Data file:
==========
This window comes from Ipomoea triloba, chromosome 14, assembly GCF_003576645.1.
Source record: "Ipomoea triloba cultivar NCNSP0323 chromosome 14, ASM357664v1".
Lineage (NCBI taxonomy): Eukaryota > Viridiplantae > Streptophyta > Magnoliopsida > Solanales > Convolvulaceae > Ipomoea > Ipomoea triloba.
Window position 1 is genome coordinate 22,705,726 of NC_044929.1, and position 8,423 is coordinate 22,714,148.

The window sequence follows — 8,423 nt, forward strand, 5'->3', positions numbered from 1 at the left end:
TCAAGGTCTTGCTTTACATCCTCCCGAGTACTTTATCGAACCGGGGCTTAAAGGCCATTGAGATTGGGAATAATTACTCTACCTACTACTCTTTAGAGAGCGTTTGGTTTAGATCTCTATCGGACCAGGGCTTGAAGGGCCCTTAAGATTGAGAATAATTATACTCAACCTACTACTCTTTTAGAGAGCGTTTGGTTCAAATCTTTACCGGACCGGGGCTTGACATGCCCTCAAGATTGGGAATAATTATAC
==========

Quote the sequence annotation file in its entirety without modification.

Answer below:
This window comes from Ipomoea triloba, chromosome 14, assembly GCF_003576645.1.
Source record: "Ipomoea triloba cultivar NCNSP0323 chromosome 14, ASM357664v1".
Lineage (NCBI taxonomy): Eukaryota > Viridiplantae > Streptophyta > Magnoliopsida > Solanales > Convolvulaceae > Ipomoea > Ipomoea triloba.
Window position 1 is genome coordinate 22,705,726 of NC_044929.1, and position 8,423 is coordinate 22,714,148.

The window sequence follows — 8,423 nt, forward strand, 5'->3', positions numbered from 1 at the left end:
TCAAGGTCTTGCTTTACATCCTCCCGAGTACTTTATCGAACCGGGGCTTAAAGGCCATTGAGATTGGGAATAATTACTCTACCTACTACTCTTTAGAGAGCGTTTGGTTTAGATCTCTATCGGACCAGGGCTTGAAGGGCCCTTAAGATTGAGAATAATTATACTCAACCTACTACTCTTTTAGAGAGCGTTTGGTTCAAATCTTTACCGGACCGGGGCTTGACATGCCCTCAAGATTGGGAATAATTATAC